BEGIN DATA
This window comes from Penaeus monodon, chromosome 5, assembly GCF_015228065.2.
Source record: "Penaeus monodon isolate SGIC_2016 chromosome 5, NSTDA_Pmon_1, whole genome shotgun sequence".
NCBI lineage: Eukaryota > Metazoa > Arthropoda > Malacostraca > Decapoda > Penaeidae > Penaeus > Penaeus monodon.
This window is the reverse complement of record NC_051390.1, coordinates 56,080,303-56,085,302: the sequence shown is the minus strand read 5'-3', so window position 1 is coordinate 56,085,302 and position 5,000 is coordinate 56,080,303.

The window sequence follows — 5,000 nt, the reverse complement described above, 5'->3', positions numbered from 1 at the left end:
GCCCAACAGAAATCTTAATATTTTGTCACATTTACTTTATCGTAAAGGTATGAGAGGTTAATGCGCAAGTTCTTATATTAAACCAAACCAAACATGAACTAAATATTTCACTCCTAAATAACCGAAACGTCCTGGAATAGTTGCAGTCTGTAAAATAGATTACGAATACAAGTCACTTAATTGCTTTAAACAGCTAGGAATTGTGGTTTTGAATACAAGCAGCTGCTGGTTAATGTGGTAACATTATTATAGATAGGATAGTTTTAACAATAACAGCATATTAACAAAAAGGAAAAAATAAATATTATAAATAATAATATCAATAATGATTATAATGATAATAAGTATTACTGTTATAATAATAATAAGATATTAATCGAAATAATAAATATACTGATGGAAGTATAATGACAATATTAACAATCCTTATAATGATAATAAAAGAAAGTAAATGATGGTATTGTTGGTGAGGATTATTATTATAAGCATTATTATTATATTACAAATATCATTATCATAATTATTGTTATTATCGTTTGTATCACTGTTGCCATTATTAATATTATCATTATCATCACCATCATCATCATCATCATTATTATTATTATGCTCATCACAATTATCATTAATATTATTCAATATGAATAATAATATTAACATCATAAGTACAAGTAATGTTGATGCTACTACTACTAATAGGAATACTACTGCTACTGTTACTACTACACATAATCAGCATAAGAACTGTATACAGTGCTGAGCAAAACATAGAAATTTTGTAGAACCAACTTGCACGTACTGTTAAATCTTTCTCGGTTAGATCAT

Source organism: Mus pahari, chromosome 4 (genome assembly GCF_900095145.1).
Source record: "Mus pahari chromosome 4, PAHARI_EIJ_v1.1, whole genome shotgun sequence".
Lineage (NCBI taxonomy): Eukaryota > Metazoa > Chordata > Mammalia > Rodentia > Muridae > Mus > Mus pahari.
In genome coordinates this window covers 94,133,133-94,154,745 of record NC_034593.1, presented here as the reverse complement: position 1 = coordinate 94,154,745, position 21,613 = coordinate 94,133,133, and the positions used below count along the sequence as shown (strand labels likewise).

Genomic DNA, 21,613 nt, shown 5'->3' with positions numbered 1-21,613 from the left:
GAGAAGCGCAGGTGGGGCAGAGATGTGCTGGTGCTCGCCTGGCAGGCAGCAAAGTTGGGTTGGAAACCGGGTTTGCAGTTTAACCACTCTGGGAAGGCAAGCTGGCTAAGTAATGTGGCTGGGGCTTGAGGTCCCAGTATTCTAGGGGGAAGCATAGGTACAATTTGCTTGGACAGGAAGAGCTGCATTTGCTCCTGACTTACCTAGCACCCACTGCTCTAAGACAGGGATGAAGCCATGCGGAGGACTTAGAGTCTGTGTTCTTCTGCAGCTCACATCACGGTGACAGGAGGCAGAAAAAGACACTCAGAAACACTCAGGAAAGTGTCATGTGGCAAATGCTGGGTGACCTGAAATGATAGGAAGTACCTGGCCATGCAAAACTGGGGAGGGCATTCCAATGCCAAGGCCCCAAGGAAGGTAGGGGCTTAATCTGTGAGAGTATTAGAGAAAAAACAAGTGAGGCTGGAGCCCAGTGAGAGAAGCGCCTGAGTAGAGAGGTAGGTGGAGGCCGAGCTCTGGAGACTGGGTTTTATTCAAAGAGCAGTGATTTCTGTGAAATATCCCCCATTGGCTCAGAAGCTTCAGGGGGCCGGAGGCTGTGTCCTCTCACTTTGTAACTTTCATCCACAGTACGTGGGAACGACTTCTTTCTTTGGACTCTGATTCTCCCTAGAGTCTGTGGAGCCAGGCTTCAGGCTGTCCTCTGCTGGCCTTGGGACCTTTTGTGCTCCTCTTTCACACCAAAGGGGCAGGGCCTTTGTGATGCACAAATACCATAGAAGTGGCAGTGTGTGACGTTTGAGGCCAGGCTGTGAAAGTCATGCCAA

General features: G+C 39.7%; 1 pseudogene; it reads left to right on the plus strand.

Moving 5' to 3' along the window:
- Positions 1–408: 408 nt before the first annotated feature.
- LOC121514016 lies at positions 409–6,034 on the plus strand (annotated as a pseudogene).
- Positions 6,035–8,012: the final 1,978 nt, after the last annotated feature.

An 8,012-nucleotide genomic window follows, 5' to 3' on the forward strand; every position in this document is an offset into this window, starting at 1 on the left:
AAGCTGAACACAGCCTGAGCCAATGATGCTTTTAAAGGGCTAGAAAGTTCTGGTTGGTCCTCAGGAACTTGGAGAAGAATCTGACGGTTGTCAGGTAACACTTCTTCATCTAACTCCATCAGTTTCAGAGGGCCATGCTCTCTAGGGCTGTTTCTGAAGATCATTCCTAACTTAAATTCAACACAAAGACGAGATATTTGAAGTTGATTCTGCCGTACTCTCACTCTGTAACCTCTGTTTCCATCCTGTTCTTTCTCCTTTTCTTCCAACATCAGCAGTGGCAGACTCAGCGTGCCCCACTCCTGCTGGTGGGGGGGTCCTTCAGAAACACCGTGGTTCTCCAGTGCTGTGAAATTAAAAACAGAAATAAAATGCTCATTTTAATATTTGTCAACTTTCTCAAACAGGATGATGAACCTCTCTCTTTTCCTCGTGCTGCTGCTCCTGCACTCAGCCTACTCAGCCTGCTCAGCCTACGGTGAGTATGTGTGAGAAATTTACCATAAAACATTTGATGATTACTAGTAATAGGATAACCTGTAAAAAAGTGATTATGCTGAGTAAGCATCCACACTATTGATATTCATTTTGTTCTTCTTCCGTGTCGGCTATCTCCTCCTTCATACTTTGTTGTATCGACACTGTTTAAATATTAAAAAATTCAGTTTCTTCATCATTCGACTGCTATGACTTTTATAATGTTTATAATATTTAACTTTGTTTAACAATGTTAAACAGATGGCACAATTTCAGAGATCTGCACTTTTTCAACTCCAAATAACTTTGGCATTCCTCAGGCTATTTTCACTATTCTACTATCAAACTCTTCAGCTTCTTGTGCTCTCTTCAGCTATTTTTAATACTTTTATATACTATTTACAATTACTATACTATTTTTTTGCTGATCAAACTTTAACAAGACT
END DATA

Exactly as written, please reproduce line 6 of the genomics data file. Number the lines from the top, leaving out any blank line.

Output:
GCCCAACAGAAATCTTAATATTTTGTCACATTTACTTTATCGTAAAGGTATGAGAGGTTAATGCGCAAGTTCTTATATTAAACCAAACCAAACATGAACTAAATATTTCACTCCTAAATAACCGAAACGTCCTGGAATAGTTGCAGTCTGTAAAATAGATTACGAATACAAGTCACTTAATTGCTTTAAACAGCTAGGAATTGTGGTTTTGAATACAAGCAGCTGCTGGTTAATGTGGTAACATTATTATAGATAGGATAGTTTTAACAATAACAGCATATTAACAAAAAGGAAAAAATAAATATTATAAATAATAATATCAATAATGATTATAATGATAATAAGTATTACTGTTATAATAATAATAAGATATTAATCGAAATAATAAATATACTGATGGAAGTATAATGACAATATTAACAATCCTTATAATGATAATAAAAGAAAGTAAATGATGGTATTGTTGGTGAGGATTATTATTATAAGCATTATTATTATATTACAAATATCATTATCATAATTATTGTTATTATCGTTTGTATCACTGTTGCCATTATTAATATTATCATTATCATCACCATCATCATCATCATCATTATTATTATTATGCTCATCACAATTATCATTAATATTATTCAATATGAATAATAATATTAACATCATAAGTACAAGTAATGTTGATGCTACTACTACTAATAGGAATACTACTGCTACTGTTACTACTACACATAATCAGCATAAGAACTGTATACAGTGCTGAGCAAAACATAGAAATTTTGTAGAACCAACTTGCACGTACTGTTAAATCTTTCTCGGTTAGATCAT